key to understanding any technology is understanding the language of
the technology – the jargon. This page is an overview of cabling jargon
to introduce you to the language of the technology and help you
understand what you will be reading in this section. We suggest you
read this section carefully to help your understanding of the rest of
the pages and refer back to it when you encounter a term that you do
- Cabling Jargon
What is Premises Cabling?
premises cabling, we mean the cabling used inside buildings (and in
restricted geographic areas like campuses or among business facilities)
that follows industry standards. Mostly we are refering to structured
cabling systems defined by TIA-568 or ISO/IEC 11801 and related
standards that are used
for LANs, telephone systems and even other systems adapted to
structured cabling like CCTV, security or building management. Other
systems that depend on cabling such as security and building control
are migrating to structured cabing for its widespread availability and
People call it lots of things:
Here's an overview of
the basic jargon used in cabling.
- To begin with, what do we
call this technology of cabling?
VDV (for voice/data/video) cabling
Premises (e.g. indoor) cabling
Structured cabling (from the standards)
Low voltage cabling (less than power cables)
cabling (mostly harmless)
cabling (a made-up word from telecommunications and data)
Datacom cabling (an abbreviated version of data communications)
- ....but most people call it"premises cabling" for its application or "structured
cabling" after the "568" standard.
- Premises cabling is the infrastructure for
telephone and LAN connections in most commercial installations
and even in some modern homes. It's also used for fire alarms,
building management, audio and video.
- Structured Cabling is the standardized achitecture and components for communications cabling
specified by the EIA/TIA TR42 committee and used as a voluntary
standard by manufacturers to insure interoperability.
- Cabling Standards
- Structured cabling is based
on a number of industry standards - voluntary interoperability standards - developed
by manufacturers who want their products to work
together. They meet in committees several times a year and decide
on the specifications of their products. These common specs mean
that equipment will work on any cabling system that follows the
standards and most cabling components can be interchanged without
adversely affecting performance.
In the US, Electronics Industry Alliance/Telecommunications Industry
Association (TIA), an industry trade association that creates voluntary
interoperability standards for the products made by member companies.
Worldwide standards rely on ISO and IEC standards. More.
- EIA/TIA 568:
The main standard document for structured cabling, usually referred to
as simply "568." It is now on the "C" revision, published in 2009.
Worldwide, ISO/IEC 11801 is approximately the same as TIA-568. More.
EIA/TIA 569: Covers pathways and spaces. Defines the "telecom
closet" or telecom room as it is now called. (ISO/IEC 14763-2)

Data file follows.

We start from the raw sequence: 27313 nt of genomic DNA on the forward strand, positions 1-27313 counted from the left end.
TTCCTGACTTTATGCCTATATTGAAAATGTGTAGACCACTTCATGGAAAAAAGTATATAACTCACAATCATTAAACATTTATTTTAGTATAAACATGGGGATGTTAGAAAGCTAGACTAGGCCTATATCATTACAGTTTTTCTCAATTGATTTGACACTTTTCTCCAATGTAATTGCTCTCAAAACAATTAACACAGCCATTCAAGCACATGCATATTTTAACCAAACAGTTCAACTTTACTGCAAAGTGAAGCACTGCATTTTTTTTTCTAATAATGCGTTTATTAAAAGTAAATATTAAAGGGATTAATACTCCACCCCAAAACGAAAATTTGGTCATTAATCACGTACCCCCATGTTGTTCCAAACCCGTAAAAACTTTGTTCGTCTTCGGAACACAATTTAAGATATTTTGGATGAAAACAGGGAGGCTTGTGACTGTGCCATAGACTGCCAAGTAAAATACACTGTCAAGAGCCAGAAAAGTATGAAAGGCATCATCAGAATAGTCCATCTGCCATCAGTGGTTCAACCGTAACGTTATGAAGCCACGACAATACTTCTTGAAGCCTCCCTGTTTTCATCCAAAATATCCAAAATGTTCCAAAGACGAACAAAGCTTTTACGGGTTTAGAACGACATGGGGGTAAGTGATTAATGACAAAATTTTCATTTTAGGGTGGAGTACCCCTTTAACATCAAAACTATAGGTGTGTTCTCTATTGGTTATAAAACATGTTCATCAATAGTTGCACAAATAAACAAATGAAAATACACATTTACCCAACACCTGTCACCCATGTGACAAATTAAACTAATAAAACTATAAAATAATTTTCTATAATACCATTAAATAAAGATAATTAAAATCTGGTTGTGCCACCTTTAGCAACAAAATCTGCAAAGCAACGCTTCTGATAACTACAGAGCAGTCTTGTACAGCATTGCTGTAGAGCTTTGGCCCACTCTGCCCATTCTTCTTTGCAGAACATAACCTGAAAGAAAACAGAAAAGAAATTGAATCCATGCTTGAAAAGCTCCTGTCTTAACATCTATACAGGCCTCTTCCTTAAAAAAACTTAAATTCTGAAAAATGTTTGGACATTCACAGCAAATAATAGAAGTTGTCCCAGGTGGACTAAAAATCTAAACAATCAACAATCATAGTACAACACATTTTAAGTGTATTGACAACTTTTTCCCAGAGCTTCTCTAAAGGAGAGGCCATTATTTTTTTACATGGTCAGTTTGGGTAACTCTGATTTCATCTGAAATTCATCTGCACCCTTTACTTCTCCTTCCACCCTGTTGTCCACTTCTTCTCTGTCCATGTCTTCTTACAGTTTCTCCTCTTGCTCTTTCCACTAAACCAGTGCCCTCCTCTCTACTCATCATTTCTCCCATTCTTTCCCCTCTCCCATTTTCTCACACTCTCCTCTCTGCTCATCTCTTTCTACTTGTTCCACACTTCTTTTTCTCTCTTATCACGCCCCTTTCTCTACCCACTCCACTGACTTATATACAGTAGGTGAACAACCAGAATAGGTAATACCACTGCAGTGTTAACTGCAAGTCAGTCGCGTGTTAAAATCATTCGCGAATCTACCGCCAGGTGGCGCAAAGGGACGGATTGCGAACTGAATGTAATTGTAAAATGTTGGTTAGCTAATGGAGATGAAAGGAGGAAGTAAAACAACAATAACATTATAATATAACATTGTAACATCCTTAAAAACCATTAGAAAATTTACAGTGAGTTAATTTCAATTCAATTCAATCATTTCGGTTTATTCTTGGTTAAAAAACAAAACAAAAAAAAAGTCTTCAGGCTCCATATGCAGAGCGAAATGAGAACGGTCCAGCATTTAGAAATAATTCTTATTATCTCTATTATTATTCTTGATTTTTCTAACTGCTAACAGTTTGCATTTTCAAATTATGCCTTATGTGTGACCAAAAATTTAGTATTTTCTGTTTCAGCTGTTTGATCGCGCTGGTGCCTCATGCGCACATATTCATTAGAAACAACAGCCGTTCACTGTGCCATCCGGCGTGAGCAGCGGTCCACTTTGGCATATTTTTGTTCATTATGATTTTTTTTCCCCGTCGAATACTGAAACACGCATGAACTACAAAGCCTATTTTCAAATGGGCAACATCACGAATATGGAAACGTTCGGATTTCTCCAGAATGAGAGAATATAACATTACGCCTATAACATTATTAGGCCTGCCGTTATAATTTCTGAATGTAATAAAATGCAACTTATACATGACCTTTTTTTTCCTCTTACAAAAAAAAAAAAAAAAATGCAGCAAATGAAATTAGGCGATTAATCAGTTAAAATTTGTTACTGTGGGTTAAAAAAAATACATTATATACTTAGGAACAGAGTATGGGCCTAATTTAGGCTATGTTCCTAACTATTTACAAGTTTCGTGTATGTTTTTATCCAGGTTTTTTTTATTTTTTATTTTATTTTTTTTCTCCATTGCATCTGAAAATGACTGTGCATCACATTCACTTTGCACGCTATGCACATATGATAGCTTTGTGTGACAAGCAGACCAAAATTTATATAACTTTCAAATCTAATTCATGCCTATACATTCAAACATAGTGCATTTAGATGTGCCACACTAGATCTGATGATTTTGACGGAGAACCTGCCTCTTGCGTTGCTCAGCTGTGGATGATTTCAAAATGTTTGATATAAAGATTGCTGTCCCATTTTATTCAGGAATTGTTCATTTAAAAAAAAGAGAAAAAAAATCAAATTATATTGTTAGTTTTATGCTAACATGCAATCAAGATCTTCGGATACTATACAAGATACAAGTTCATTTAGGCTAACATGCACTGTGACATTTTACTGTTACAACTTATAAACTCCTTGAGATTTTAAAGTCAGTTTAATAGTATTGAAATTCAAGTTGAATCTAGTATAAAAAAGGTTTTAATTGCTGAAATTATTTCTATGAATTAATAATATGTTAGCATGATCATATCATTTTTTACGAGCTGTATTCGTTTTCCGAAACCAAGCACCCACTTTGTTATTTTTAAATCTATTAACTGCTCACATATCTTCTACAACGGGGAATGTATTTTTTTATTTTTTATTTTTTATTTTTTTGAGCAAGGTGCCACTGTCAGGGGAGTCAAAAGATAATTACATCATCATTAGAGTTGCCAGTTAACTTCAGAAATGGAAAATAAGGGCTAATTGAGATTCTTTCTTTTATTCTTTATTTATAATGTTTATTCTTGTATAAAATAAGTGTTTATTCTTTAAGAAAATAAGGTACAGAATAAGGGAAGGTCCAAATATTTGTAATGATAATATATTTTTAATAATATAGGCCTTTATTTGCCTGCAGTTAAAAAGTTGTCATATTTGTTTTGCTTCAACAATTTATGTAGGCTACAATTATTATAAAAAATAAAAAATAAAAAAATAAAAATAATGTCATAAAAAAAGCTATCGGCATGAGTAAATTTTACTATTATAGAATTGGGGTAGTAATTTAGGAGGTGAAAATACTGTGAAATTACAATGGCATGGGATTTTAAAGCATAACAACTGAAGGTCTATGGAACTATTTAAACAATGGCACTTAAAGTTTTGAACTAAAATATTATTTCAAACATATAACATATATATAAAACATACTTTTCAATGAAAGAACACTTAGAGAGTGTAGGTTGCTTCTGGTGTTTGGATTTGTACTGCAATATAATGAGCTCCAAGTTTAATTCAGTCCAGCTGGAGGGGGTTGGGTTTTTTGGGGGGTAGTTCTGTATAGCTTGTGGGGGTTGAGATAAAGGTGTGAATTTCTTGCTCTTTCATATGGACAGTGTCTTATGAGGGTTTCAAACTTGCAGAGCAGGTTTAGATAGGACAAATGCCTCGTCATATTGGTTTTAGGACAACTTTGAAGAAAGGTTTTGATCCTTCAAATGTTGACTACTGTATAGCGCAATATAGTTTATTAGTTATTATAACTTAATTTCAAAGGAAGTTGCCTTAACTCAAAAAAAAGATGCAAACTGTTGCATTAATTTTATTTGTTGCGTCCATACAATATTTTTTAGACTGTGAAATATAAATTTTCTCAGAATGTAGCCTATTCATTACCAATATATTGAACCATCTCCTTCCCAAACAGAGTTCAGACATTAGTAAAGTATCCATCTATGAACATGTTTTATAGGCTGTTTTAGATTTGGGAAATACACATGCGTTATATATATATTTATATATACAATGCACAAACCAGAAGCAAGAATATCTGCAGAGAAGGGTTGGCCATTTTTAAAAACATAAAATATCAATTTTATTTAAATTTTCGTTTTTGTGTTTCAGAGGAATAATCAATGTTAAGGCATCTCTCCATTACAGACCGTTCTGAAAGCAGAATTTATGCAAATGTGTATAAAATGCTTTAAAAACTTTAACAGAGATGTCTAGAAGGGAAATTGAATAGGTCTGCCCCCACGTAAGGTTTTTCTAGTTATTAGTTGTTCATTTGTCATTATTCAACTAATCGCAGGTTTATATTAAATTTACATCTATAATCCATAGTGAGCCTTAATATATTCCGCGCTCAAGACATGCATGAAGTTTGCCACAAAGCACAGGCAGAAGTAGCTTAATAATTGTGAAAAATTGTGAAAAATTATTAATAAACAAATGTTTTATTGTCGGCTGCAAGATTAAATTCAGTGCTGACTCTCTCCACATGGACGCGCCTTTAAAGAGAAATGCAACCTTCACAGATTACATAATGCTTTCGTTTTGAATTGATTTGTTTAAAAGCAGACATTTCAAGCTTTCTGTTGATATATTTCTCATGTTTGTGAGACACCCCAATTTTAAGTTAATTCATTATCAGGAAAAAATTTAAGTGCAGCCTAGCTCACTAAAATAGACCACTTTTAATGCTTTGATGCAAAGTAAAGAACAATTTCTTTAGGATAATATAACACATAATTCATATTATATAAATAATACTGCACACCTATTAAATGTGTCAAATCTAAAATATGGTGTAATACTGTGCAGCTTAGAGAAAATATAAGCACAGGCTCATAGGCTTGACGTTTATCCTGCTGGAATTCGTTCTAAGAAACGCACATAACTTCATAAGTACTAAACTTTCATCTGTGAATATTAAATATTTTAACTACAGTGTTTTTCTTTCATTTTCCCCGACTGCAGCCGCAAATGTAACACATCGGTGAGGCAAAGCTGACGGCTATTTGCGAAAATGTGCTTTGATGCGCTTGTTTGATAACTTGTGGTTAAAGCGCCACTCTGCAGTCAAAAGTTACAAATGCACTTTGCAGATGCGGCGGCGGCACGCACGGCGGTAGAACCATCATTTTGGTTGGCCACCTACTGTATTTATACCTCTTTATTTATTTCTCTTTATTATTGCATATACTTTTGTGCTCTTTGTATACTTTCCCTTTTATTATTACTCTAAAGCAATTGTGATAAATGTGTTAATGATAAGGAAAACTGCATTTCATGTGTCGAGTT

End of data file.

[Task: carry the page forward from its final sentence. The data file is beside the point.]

- EIA/TIA 570: For residential cabling.
- EIA/TIA 606: cabling system administration (documentation) (ISO/IEC 14763-1)
- EIA/TIA 607: Grounding and bonding
- Standards are not code!
They are voluntary
interoperability specifications. However every installation must
be compliant to local building codes for safety!
- NEC (National Electrical
Code): written by NFPA
(National Fire Protection Assn.) this code sets standards for
fire protection for construction and is a legal requirement in
- Structured Cabling Architecture
The terms listed her are the traditional terms used since the beginning of structured cabling, but a new set of terminology is being introduced.
Structured Cabling Terms:
(TIA has proposed to change these terms in future standards. Here are the new terms.)
- Telecom Closet (TC): The location of the connection between
horizontal cabling to the backbone. Now often called "Telecom
Room" to imply it's usually bigger than a closet!
- Main Cross-Connect (MXC): The old telco term for the location
of the main electronics in a building. LAN people may call it
the equipment room
- Intermediate Cross-Connect
(IXC) : A room in between
the TC and MXC where cables are terminated
- Work Area Outlet: The jack on the wall which is connected
to the desktop computer by a patchcord
Patch Panel: A rack or box where cables are terminated
- usually in 110 punchdowns and interconected with patchcords
- Horizontal Cabling: The connection from the telecom closet
to the work area outlet (desktop)
- Backbone Cabling: The cabling that connects all the hubs
in telecom closets or MXCs together
- Link (Permanent Link): The installed cable plant from work area outlet
jack to the patch panel in the telecom closet
- Channel: The cable plant including the link plus
patchcords on either end to connect the communications hardware
- Patchcord: A short length of stranded cable with
a RJ-45 plug on either end, used to connect hardware to the link
or to connect cables in a Patch Panel. Also a short fiber optic cable use for connections.
- J hook: A hook shaped like the letter J used to suspend
- Fishtape: Semiflexible rod used to retrieve cables
or pull line
- The Types Of "Low Voltage"
- For information on fiber optic cabling, see the FOA Online Fiber Optic Reference Guide.
- UTP: Unshielded
twisted pair cable, most commonly comprised of 4 twisted pairs of
copper conductors, graded for bandwidth as "Levels" (from Anixter) or
"Categories" (EIA/TIA 568). Legacy analog phone systems (POTS or plain
old telephone systems) used multipair UTP cables with 25, 50, 100, 200
or more pairs.
- Category 3,4,5, 5e, 6:
Ratings on the bandwidth performance of UTP cable, derived from
Anixter's Levels program. Category 5e (enhanced) is rated to 100MHz.
Cat 6 standards for UTP are specified at up to 200 MHz. Cat 6A
(augmented) up to 500 MHz has recently been ratified. Cat 7 is also
discussed for the future, but is only standardized as "Class F" in
Europe, not the US. "Categories" called "Classes" in woldwide standards
like ISO and IEC. Cables rated Cat 5 or higher are limited to 4 pairs.
- A typical Cat 6 cable is shown
- STP: Shielded twisted pair, specified by IBM for Token
Ring networks and offered by some vendors in higher performance versions than UTP.
ScTP: Screened Twisted Pair, a UTP cable with an overall foil shield to prevent interference.
- Optical Fiber: Both multimode and singlemode fiber
are included as well. See Fiber Optics, The Basics in the FOA Online Reference Guide or Lennie